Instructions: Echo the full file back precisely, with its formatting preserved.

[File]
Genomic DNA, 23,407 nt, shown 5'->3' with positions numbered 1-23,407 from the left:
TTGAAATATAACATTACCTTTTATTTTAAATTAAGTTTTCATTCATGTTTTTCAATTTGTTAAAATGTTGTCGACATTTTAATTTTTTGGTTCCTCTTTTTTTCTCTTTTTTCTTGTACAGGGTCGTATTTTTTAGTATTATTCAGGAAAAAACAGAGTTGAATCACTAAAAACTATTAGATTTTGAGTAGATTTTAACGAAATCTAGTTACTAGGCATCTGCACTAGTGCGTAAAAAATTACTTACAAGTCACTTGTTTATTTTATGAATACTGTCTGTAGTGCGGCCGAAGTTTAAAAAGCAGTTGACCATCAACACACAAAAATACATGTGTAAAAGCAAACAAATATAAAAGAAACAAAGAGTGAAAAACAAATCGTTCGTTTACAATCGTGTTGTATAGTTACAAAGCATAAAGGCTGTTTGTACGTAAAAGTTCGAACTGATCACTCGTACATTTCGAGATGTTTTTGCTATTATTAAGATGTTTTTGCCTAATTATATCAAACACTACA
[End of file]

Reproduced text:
Genomic DNA, 23,407 nt, shown 5'->3' with positions numbered 1-23,407 from the left:
TTGAAATATAACATTACCTTTTATTTTAAATTAAGTTTTCATTCATGTTTTTCAATTTGTTAAAATGTTGTCGACATTTTAATTTTTTGGTTCCTCTTTTTTTCTCTTTTTTCTTGTACAGGGTCGTATTTTTTAGTATTATTCAGGAAAAAACAGAGTTGAATCACTAAAAACTATTAGATTTTGAGTAGATTTTAACGAAATCTAGTTACTAGGCATCTGCACTAGTGCGTAAAAAATTACTTACAAGTCACTTGTTTATTTTATGAATACTGTCTGTAGTGCGGCCGAAGTTTAAAAAGCAGTTGACCATCAACACACAAAAATACATGTGTAAAAGCAAACAAATATAAAAGAAACAAAGAGTGAAAAACAAATCGTTCGTTTACAATCGTGTTGTATAGTTACAAAGCATAAAGGCTGTTTGTACGTAAAAGTTCGAACTGATCACTCGTACATTTCGAGATGTTTTTGCTATTATTAAGATGTTTTTGCCTAATTATATCAAACACTACA